Based on in-depth reviews of 84 domestic violence homicide and murder-suicide cases, the Domestic Violence Fatality Review (DVFR) identified 11 key goals to improve the response to domestic violence in Washington State. Among these key goals: Improve the relationships between historically marginalized communities and law enforcement and appropriately provide translation services for non- English-speaking communities.
The following is a summary of recommendations related to historically marginalized communities from the six DVFR reports issued 2000-2010. Page numbers (in parentheses) indicate where each recommendation can be found in the full report, along with victim stories and relevant findings from review teams. Full reports are available here.
2010: Up to Us
Law enforcement agencies, prosecutor’s offices, and courts: Develop a language access plan that ensures access for victims with limited English proficiency during 911 calls, initial law enforcement response, follow-up investigation, prosecution decisions and preparation, court proceedings, court- and prosecutor based victim advocacy services, and in written materials. (25)
Domestic violence programs and culturally specific community organizations: Build relationships with one another. Offer cross-training, share community engagement strategies, and collaborate to co-advocate for victims of domestic violence in marginalized communities. (25)
Domestic violence programs: Prioritize recruiting and hiring advocates, managers, directors, and board members from diverse cultural backgrounds who are grassroots leaders, organizers, and advocates in their own communities. (25)
Establish protocols for assessing who is a survivor of domestic violence and who is an abuser in a same-sex relationship and for determining whether someone seeking services is eligible.
Contact WSCADV to learn about model assessment protocols and training. (25)
Immigrant community organizations, immigration attorneys, and domestic violence programs: Provide information to community members about immigrants’ legal rights, how to access legal assistance, and legal options available to immigrant domestic violence victims. (25)
Funders: Support domestic violence advocacy programs by and for Native communities, communities of color, immigrant communities, and lesbian, gay, bisexual, and transgender communities. (25)
2008: Now That We Know
Ethnic community organizations and domestic violence programs: Work together to share information and develop strategies for how community members can stay safe while supporting domestic violence victims. Ethnic community organizations should also create opportunities to engage their communities in dialogue about violence against women. (39)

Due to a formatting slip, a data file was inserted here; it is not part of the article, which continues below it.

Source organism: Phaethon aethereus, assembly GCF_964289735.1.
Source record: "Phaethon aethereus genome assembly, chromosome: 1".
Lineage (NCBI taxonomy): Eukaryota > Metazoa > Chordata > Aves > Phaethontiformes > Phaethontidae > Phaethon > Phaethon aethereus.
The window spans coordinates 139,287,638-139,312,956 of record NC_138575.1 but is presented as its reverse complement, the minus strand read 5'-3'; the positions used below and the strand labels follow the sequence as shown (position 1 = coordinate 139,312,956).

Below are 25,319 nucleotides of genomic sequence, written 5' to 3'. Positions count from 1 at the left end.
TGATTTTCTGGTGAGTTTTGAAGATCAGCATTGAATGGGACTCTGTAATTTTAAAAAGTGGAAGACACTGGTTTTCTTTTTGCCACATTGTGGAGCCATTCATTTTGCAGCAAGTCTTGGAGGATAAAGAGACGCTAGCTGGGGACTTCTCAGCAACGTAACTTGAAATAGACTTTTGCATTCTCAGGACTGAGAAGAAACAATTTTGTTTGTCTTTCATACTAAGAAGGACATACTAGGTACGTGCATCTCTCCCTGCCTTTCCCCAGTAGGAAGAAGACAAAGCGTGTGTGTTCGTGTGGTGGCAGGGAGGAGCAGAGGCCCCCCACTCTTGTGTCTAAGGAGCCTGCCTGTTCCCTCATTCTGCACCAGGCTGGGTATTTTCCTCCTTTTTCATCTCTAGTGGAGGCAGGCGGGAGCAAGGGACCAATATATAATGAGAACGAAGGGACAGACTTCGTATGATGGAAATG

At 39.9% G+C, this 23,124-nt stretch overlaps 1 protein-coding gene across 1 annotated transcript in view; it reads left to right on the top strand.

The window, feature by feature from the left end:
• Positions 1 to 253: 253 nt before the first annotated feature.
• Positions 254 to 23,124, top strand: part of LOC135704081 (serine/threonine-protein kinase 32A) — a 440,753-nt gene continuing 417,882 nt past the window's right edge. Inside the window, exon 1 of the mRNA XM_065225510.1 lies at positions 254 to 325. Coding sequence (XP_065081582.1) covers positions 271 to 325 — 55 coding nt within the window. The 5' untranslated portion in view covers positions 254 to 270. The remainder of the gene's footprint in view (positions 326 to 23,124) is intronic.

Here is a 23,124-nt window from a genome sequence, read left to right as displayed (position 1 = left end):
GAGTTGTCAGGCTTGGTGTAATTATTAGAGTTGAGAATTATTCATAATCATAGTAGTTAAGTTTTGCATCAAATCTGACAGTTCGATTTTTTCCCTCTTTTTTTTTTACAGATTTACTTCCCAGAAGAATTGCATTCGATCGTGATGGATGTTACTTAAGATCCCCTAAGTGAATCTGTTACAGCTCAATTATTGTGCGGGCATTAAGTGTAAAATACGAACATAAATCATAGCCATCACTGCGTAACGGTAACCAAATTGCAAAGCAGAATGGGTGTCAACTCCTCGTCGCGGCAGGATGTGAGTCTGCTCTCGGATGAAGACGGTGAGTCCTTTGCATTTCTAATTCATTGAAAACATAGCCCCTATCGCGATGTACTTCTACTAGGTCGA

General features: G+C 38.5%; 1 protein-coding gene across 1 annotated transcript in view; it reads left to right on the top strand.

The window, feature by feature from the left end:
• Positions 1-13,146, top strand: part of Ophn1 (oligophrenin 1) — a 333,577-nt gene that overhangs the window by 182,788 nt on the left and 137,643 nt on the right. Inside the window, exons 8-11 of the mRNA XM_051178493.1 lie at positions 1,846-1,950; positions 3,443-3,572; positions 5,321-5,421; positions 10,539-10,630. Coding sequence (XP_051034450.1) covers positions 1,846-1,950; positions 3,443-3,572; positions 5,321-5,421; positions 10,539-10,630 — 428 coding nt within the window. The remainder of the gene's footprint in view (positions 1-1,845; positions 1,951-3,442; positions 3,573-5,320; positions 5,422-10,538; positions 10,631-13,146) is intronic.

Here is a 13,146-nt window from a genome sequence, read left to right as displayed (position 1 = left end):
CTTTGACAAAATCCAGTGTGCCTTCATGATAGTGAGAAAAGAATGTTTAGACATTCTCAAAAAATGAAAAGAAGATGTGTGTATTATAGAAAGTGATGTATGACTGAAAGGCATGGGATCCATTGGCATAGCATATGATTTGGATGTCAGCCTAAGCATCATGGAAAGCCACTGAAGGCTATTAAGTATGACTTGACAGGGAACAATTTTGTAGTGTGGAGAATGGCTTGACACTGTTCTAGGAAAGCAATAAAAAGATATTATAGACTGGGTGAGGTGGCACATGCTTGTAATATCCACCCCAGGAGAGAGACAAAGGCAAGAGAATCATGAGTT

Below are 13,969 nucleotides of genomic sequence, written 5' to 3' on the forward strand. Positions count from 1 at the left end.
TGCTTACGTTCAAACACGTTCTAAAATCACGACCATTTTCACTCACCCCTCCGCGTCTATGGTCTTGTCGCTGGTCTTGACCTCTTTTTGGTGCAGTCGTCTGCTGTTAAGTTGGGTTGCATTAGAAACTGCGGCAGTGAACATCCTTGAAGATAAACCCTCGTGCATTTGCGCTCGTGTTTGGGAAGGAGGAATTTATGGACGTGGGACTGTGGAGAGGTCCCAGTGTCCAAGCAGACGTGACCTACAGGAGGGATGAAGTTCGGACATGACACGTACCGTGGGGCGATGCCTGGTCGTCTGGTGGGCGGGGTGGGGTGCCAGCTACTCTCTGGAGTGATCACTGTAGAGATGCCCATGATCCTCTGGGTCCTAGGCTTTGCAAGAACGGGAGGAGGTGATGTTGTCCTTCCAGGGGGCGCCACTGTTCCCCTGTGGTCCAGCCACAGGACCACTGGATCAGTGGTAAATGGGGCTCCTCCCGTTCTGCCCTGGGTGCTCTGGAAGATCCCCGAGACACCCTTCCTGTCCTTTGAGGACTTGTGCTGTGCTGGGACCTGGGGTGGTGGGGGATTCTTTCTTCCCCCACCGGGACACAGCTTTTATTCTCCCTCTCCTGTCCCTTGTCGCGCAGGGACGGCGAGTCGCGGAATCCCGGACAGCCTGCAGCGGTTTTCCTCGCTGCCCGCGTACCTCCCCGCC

Should collaborate to cross-train staff and volunteers, share outreach strategies, and provide co-advocacy for domestic violence victims. (41)
Collaborations should include ongoing dialogue, capacity building, cross-training, program development, community partnerships, and co-advocacy. (41)
Should work together to share information and develop strategies for how community members can stay safe while supporting domestic violence victims. (41)
Domestic violence programs: Mainstream domestic violence programs at the state and local levels should support the work of domestic violence programs and other organizations addressing violence against American Indian and Alaska Native women, women of color, and immigrant and refugee women through learning about the specific and complex barriers to safety and self-determination facing victims of domestic violence in these communities and adapting services to better meet their needs. (39)
State and local level programs should support the work of American Indian and Alaska Native domestic violence programs that seek to develop a process (such as a fatality review) that would examine community and system responses to domestic violence against Native victims, identify shortfalls, and organize to address the problems identified. (39)
Advocates should consider attending appointments with domestic violence victims accessing housing, health care, public benefits, and other services. Advocates can support victims by advocating for language interpretation, fair and unbiased treatment by other service providers, and culturally appropriate services. (40)
Should carefully examine their policies and practices to ensure that they support victims in remaining connected to their communities while planning for safety. Domestic violence advocates should routinely help victims plan for how they can safely stay involved with their religious and cultural communities. (42)
Should consider innovative strategies to mitigate language and cultural barriers, such as training bilingual community volunteers as domestic violence advocates. (43)
Should partner with interpreter agencies to cross-train both domestic violence advocates and interpreters on language usage and vocabulary limitations, including dialect differences and translation of legal terminology. (43)
Advocates should learn about potential immigration consequences for various offenses in order to help immigrant victims with safety planning. (45)
Ethnic community organizations: should provide information to community members on domestic violence, including information on legal rights and how to access legal assistance, options available to immigrant domestic violence victims and how to contact a domestic violence program. (42)
Should also create opportunities to engage their communities in dialogue about violence against women. (42)